Two-term Republican Secretary of State Dianna Duran sat silently next to her attorney, who entered the pleas on her behalf.
    It marked her first public appearance since she was accused more than two weeks ago of fraud, embezzlement, tampering with state records and other offenses.
    Prosecutors say Duran funneled campaign donations into personal bank accounts and withdrew large sums of cash while frequenting casinos around the state.
    The charges sent shockwaves through political circles and raised questions about enforcement of the state’s election and campaign finance reporting laws.
    Calls for Duran to resign continue, and the Legislative Council, which includes members of the state House and Senate, on Tuesday approved up to $250,000 in state funds to investigate the charges as part of impeachment proceedings.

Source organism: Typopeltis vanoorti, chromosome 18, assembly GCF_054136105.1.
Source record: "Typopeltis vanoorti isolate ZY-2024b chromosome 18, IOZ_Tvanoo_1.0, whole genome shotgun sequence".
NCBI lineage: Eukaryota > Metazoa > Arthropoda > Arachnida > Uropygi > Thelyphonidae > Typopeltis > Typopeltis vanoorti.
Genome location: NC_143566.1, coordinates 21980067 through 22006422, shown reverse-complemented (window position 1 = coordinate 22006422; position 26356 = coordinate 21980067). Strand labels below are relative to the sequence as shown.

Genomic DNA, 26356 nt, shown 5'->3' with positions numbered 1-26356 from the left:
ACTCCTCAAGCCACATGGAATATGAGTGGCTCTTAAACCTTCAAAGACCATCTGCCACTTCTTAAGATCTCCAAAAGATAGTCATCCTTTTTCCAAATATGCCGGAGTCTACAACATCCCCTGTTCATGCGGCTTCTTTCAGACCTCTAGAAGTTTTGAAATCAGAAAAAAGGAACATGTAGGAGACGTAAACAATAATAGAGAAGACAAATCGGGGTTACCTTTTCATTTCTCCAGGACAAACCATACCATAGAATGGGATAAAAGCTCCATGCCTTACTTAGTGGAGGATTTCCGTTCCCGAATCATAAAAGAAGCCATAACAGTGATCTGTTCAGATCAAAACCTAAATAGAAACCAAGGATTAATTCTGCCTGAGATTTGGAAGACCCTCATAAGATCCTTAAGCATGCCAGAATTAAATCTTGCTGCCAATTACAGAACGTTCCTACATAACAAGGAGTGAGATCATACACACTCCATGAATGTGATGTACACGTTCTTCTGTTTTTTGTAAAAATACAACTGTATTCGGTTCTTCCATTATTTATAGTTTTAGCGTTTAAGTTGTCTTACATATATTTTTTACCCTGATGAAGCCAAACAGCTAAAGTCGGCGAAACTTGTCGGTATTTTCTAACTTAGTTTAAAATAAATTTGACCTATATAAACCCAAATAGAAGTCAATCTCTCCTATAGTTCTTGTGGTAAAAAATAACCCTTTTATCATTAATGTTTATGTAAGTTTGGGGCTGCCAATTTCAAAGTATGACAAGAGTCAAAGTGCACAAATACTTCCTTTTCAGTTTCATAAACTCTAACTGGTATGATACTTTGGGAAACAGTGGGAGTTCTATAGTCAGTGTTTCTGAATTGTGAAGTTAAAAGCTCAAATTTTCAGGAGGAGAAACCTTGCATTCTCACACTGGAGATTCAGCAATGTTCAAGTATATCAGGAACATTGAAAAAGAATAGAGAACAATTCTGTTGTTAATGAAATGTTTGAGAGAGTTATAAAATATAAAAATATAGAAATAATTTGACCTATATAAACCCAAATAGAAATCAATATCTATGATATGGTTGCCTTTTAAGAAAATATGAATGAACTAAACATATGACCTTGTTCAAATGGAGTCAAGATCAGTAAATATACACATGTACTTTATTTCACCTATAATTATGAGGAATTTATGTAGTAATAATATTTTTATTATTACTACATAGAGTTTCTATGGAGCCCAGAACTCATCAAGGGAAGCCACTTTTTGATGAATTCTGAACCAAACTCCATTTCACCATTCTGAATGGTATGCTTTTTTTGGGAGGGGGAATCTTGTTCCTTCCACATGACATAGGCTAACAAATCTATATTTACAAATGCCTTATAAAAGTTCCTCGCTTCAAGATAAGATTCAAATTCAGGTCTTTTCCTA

“It’s a solemn and very somber process, and it has to be done,” House Minority Floor Leader Rep. Brian Egolf, D-Santa Fe, said following the unanimous vote.

  • ‘Living Legend,’ war hero Hudson passes

    Bill Hudson, a Los Alamos man who was responsible for founding at least three Los Alamos institutions, passed this weekend. He was 90 years old.
    Though many have said his involvement in the community had a lot to do with making the “civilian” side of Los Alamos into the town it is today, he was humble about it.
    In August, Hudson penned an open letter to the community thanking Los Alamos for giving him a lot as well.
    “I want to say ‘thank you Los Alamos’ for being such a wonderful community with your awareness of the importance of learning, intellectualism, the fine arts, athletics, Boy Scouts and Girl Scouts, (Los Alamos) Little League, the county fair and for encouraging our young horse enthusiasts,” he said in his letter. “...I thank you for being the community you are. It is wonderful to have been a part of it all.”
    According to the man himself, he was involved in starting at least two athletic programs in Los Alamos as well as a credit union for teachers.
    He was one of the founding members of the Los Alamos Schools Credit Union, which was started with a little more than $300 60 years ago. Today, the credit union has about $16 million in assets and 1,100 members, as well as its own credit card.

  • Highly-enriched uranium returned to US from Switzerland